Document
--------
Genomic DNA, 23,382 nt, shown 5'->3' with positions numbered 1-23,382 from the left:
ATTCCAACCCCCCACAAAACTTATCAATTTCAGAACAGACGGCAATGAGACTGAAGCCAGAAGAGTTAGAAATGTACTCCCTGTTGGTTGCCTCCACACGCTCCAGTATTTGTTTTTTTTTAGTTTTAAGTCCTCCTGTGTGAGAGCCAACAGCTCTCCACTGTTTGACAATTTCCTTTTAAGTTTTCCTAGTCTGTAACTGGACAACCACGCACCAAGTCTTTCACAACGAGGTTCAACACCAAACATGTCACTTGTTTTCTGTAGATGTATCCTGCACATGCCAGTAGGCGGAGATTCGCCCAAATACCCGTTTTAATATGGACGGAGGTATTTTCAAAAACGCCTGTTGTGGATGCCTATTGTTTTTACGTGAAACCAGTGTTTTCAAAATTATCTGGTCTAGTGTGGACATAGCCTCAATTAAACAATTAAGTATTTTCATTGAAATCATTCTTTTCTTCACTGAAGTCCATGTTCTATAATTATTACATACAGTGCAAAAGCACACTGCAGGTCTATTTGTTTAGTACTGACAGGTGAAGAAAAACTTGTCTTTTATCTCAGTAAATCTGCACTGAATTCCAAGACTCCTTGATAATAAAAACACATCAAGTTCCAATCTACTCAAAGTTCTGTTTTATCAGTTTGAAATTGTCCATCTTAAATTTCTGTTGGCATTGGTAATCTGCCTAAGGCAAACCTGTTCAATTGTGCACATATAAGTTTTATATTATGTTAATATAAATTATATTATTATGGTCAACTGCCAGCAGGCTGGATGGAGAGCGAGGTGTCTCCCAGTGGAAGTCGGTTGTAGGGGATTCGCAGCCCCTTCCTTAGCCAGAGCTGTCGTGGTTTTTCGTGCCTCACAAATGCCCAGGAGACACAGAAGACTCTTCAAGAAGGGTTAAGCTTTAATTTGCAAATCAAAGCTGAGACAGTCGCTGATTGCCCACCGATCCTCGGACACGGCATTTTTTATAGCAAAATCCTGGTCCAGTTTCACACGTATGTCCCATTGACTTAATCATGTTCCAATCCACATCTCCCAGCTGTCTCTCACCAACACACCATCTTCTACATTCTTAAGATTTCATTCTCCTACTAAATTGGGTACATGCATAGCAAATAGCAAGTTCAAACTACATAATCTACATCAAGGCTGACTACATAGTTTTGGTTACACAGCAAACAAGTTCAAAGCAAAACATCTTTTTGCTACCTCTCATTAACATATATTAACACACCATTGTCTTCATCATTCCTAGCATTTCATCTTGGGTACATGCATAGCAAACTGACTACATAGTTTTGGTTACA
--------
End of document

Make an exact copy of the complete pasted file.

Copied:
Genomic DNA, 23,382 nt, shown 5'->3' with positions numbered 1-23,382 from the left:
ATTCCAACCCCCCACAAAACTTATCAATTTCAGAACAGACGGCAATGAGACTGAAGCCAGAAGAGTTAGAAATGTACTCCCTGTTGGTTGCCTCCACACGCTCCAGTATTTGTTTTTTTTTAGTTTTAAGTCCTCCTGTGTGAGAGCCAACAGCTCTCCACTGTTTGACAATTTCCTTTTAAGTTTTCCTAGTCTGTAACTGGACAACCACGCACCAAGTCTTTCACAACGAGGTTCAACACCAAACATGTCACTTGTTTTCTGTAGATGTATCCTGCACATGCCAGTAGGCGGAGATTCGCCCAAATACCCGTTTTAATATGGACGGAGGTATTTTCAAAAACGCCTGTTGTGGATGCCTATTGTTTTTACGTGAAACCAGTGTTTTCAAAATTATCTGGTCTAGTGTGGACATAGCCTCAATTAAACAATTAAGTATTTTCATTGAAATCATTCTTTTCTTCACTGAAGTCCATGTTCTATAATTATTACATACAGTGCAAAAGCACACTGCAGGTCTATTTGTTTAGTACTGACAGGTGAAGAAAAACTTGTCTTTTATCTCAGTAAATCTGCACTGAATTCCAAGACTCCTTGATAATAAAAACACATCAAGTTCCAATCTACTCAAAGTTCTGTTTTATCAGTTTGAAATTGTCCATCTTAAATTTCTGTTGGCATTGGTAATCTGCCTAAGGCAAACCTGTTCAATTGTGCACATATAAGTTTTATATTATGTTAATATAAATTATATTATTATGGTCAACTGCCAGCAGGCTGGATGGAGAGCGAGGTGTCTCCCAGTGGAAGTCGGTTGTAGGGGATTCGCAGCCCCTTCCTTAGCCAGAGCTGTCGTGGTTTTTCGTGCCTCACAAATGCCCAGGAGACACAGAAGACTCTTCAAGAAGGGTTAAGCTTTAATTTGCAAATCAAAGCTGAGACAGTCGCTGATTGCCCACCGATCCTCGGACACGGCATTTTTTATAGCAAAATCCTGGTCCAGTTTCACACGTATGTCCCATTGACTTAATCATGTTCCAATCCACATCTCCCAGCTGTCTCTCACCAACACACCATCTTCTACATTCTTAAGATTTCATTCTCCTACTAAATTGGGTACATGCATAGCAAATAGCAAGTTCAAACTACATAATCTACATCAAGGCTGACTACATAGTTTTGGTTACACAGCAAACAAGTTCAAAGCAAAACATCTTTTTGCTACCTCTCATTAACATATATTAACACACCATTGTCTTCATCATTCCTAGCATTTCATCTTGGGTACATGCATAGCAAACTGACTACATAGTTTTGGTTACA